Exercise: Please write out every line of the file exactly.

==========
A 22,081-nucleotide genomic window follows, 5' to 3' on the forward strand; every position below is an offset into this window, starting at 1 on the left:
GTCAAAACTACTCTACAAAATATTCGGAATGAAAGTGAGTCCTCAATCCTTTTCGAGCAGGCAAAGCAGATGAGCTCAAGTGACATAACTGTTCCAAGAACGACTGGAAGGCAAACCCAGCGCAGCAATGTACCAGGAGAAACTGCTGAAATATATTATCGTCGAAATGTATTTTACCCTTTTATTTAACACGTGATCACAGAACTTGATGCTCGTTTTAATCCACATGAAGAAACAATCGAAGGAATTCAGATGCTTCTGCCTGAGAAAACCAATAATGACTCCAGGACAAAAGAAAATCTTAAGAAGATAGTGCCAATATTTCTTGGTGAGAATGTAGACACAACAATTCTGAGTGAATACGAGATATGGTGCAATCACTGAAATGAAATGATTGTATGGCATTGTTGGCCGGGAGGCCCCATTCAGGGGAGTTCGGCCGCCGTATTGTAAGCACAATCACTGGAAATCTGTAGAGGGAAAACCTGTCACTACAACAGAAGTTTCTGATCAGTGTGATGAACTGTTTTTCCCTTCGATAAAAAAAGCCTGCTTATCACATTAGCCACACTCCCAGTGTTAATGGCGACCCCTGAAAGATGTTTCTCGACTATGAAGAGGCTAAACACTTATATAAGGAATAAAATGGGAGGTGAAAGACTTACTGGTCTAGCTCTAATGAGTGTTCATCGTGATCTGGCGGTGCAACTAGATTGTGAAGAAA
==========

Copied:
A 22,081-nucleotide genomic window follows, 5' to 3' on the forward strand; every position below is an offset into this window, starting at 1 on the left:
GTCAAAACTACTCTACAAAATATTCGGAATGAAAGTGAGTCCTCAATCCTTTTCGAGCAGGCAAAGCAGATGAGCTCAAGTGACATAACTGTTCCAAGAACGACTGGAAGGCAAACCCAGCGCAGCAATGTACCAGGAGAAACTGCTGAAATATATTATCGTCGAAATGTATTTTACCCTTTTATTTAACACGTGATCACAGAACTTGATGCTCGTTTTAATCCACATGAAGAAACAATCGAAGGAATTCAGATGCTTCTGCCTGAGAAAACCAATAATGACTCCAGGACAAAAGAAAATCTTAAGAAGATAGTGCCAATATTTCTTGGTGAGAATGTAGACACAACAATTCTGAGTGAATACGAGATATGGTGCAATCACTGAAATGAAATGATTGTATGGCATTGTTGGCCGGGAGGCCCCATTCAGGGGAGTTCGGCCGCCGTATTGTAAGCACAATCACTGGAAATCTGTAGAGGGAAAACCTGTCACTACAACAGAAGTTTCTGATCAGTGTGATGAACTGTTTTTCCCTTCGATAAAAAAAGCCTGCTTATCACATTAGCCACACTCCCAGTGTTAATGGCGACCCCTGAAAGATGTTTCTCGACTATGAAGAGGCTAAACACTTATATAAGGAATAAAATGGGAGGTGAAAGACTTACTGGTCTAGCTCTAATGAGTGTTCATCGTGATCTGGCGGTGCAACTAGATTGTGAAGAAA